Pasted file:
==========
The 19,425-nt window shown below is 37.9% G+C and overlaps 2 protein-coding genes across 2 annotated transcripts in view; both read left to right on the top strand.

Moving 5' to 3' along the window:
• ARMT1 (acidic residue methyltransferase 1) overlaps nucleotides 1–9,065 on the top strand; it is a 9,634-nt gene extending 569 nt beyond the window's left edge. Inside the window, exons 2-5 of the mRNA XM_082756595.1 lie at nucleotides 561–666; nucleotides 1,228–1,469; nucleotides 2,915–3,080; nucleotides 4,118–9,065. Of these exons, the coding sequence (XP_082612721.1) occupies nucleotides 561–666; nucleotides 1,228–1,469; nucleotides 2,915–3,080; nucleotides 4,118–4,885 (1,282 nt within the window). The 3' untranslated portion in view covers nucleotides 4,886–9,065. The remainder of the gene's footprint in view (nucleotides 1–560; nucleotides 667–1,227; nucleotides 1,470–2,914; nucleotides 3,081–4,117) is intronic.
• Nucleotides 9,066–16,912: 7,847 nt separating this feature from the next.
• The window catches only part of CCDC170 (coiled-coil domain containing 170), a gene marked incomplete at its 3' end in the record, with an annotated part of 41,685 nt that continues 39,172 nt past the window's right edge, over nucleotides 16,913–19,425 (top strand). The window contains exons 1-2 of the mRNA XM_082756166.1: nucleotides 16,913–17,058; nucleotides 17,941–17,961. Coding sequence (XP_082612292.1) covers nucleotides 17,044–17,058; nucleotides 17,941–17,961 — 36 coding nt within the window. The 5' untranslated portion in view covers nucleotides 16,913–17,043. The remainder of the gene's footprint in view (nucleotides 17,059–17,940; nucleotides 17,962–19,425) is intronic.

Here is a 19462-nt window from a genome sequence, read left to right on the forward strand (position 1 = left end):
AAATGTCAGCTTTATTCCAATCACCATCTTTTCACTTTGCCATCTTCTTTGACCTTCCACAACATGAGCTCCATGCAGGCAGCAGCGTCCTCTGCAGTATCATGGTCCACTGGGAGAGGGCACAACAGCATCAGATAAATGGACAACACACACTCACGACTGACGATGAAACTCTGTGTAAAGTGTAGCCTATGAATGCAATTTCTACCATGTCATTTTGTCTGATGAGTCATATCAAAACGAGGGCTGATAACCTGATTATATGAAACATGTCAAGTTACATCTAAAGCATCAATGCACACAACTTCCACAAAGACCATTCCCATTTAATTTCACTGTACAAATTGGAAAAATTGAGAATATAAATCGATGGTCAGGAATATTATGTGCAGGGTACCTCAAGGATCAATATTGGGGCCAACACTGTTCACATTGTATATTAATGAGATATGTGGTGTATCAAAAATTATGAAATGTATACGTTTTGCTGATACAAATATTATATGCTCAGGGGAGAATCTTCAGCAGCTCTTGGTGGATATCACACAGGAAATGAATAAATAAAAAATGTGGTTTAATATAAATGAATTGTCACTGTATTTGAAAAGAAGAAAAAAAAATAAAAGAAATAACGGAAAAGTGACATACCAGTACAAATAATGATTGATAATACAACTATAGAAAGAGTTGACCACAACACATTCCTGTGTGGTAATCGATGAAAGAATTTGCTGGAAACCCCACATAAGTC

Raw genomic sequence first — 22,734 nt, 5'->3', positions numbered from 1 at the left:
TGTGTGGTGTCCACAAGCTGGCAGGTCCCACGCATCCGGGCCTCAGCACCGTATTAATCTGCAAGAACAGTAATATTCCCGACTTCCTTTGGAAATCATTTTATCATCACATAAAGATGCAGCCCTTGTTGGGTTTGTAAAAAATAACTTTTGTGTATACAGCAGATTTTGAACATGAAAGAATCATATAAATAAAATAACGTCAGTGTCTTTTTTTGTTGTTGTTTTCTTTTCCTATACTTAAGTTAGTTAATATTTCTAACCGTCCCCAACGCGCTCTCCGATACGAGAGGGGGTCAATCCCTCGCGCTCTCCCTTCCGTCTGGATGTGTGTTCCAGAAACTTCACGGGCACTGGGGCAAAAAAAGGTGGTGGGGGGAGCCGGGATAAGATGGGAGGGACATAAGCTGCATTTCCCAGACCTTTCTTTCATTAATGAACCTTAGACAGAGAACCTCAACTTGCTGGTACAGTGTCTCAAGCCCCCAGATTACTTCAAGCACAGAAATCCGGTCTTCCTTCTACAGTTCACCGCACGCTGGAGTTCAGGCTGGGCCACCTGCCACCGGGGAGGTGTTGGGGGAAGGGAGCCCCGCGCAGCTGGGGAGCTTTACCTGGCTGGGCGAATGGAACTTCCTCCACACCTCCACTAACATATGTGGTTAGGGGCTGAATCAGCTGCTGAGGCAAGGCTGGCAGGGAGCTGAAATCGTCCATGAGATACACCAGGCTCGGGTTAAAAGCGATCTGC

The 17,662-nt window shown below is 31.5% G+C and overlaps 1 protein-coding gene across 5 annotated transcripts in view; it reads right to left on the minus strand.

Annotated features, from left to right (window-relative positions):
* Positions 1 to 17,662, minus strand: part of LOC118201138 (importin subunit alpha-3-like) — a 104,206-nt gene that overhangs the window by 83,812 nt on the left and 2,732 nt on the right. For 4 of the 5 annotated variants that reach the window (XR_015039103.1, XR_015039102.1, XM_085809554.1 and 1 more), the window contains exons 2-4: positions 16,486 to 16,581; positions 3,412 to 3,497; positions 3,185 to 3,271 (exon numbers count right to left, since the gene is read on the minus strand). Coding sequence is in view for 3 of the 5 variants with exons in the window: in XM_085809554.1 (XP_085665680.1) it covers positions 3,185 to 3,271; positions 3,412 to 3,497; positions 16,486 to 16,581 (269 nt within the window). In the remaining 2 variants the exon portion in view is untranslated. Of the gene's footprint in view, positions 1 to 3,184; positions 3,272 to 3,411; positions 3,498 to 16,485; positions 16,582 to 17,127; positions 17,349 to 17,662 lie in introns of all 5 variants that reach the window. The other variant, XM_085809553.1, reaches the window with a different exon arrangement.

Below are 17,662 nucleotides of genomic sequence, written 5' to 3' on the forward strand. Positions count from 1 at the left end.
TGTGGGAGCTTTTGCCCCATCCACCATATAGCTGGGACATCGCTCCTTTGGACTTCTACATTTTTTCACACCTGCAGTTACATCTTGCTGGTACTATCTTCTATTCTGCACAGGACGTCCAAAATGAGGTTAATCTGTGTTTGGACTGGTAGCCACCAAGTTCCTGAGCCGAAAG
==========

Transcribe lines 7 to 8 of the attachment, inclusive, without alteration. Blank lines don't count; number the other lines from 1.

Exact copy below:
AAATGTCAGCTTTATTCCAATCACCATCTTTTCACTTTGCCATCTTCTTTGACCTTCCACAACATGAGCTCCATGCAGGCAGCAGCGTCCTCTGCAGTATCATGGTCCACTGGGAGAGGGCACAACAGCATCAGATAAATGGACAACACACACTCACGACTGACGATGAAACTCTGTGTAAAGTGTAGCCTATGAATGCAATTTCTACCATGTCATTTTGTCTGATGAGTCATATCAAAACGAGGGCTGATAACCTGATTATATGAAACATGTCAAGTTACATCTAAAGCATCAATGCACACAACTTCCACAAAGACCATTCCCATTTAATTTCACTGTACAAATTGGAAAAATTGAGAATATAAATCGATGGTCAGGAATATTATGTGCAGGGTACCTCAAGGATCAATATTGGGGCCAACACTGTTCACATTGTATATTAATGAGATATGTGGTGTATCAAAAATTATGAAATGTATACGTTTTGCTGATACAAATATTATATGCTCAGGGGAGAATCTTCAGCAGCTCTTGGTGGATATCACACAGGAAATGAATAAATAAAAAATGTGGTTTAATATAAATGAATTGTCACTGTATTTGAAAAGAAGAAAAAAAAATAAAAGAAATAACGGAAAAGTGACATACCAGTACAAATAATGATTGATAATACAACTATAGAAAGAGTTGACCACAACACATTCCTGTGTGGTAATCGATGAAAGAATTTGCTGGAAACCCCACATAAGTC

Raw genomic sequence first — 22,734 nt, 5'->3', positions numbered from 1 at the left: